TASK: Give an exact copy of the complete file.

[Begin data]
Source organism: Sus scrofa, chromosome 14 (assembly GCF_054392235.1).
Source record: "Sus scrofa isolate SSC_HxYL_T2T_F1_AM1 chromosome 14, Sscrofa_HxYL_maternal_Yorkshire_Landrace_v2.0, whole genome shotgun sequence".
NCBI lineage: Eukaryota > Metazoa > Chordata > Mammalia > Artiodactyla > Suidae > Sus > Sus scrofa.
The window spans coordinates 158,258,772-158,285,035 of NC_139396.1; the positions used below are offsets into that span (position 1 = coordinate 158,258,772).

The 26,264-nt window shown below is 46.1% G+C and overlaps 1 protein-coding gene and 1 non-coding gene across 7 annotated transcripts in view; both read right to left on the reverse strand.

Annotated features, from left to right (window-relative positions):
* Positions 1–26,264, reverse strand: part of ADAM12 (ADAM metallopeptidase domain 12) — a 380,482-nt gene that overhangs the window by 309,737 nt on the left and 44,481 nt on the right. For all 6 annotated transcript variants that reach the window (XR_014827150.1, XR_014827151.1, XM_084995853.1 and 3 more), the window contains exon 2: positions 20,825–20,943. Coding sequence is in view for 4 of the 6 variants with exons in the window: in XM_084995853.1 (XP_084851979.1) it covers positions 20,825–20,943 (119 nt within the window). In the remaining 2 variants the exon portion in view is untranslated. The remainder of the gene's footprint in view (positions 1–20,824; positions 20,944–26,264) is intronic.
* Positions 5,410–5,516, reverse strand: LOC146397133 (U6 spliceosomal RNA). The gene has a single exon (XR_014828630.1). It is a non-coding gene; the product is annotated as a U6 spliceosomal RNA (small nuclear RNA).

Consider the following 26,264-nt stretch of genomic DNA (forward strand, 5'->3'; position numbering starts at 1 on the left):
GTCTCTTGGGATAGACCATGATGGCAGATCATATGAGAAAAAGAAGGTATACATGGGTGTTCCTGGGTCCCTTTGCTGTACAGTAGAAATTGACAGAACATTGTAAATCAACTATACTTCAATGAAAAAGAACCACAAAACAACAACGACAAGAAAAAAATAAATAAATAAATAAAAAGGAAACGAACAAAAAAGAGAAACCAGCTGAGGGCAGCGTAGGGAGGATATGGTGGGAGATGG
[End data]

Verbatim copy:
Source organism: Sus scrofa, chromosome 14 (assembly GCF_054392235.1).
Source record: "Sus scrofa isolate SSC_HxYL_T2T_F1_AM1 chromosome 14, Sscrofa_HxYL_maternal_Yorkshire_Landrace_v2.0, whole genome shotgun sequence".
NCBI lineage: Eukaryota > Metazoa > Chordata > Mammalia > Artiodactyla > Suidae > Sus > Sus scrofa.
The window spans coordinates 158,258,772-158,285,035 of NC_139396.1; the positions used below are offsets into that span (position 1 = coordinate 158,258,772).

The 26,264-nt window shown below is 46.1% G+C and overlaps 1 protein-coding gene and 1 non-coding gene across 7 annotated transcripts in view; both read right to left on the reverse strand.

Annotated features, from left to right (window-relative positions):
* Positions 1–26,264, reverse strand: part of ADAM12 (ADAM metallopeptidase domain 12) — a 380,482-nt gene that overhangs the window by 309,737 nt on the left and 44,481 nt on the right. For all 6 annotated transcript variants that reach the window (XR_014827150.1, XR_014827151.1, XM_084995853.1 and 3 more), the window contains exon 2: positions 20,825–20,943. Coding sequence is in view for 4 of the 6 variants with exons in the window: in XM_084995853.1 (XP_084851979.1) it covers positions 20,825–20,943 (119 nt within the window). In the remaining 2 variants the exon portion in view is untranslated. The remainder of the gene's footprint in view (positions 1–20,824; positions 20,944–26,264) is intronic.
* Positions 5,410–5,516, reverse strand: LOC146397133 (U6 spliceosomal RNA). The gene has a single exon (XR_014828630.1). It is a non-coding gene; the product is annotated as a U6 spliceosomal RNA (small nuclear RNA).

Consider the following 26,264-nt stretch of genomic DNA (forward strand, 5'->3'; position numbering starts at 1 on the left):
GTCTCTTGGGATAGACCATGATGGCAGATCATATGAGAAAAAGAAGGTATACATGGGTGTTCCTGGGTCCCTTTGCTGTACAGTAGAAATTGACAGAACATTGTAAATCAACTATACTTCAATGAAAAAGAACCACAAAACAACAACGACAAGAAAAAAATAAATAAATAAATAAAAAGGAAACGAACAAAAAAGAGAAACCAGCTGAGGGCAGCGTAGGGAGGATATGGTGGGAGATGG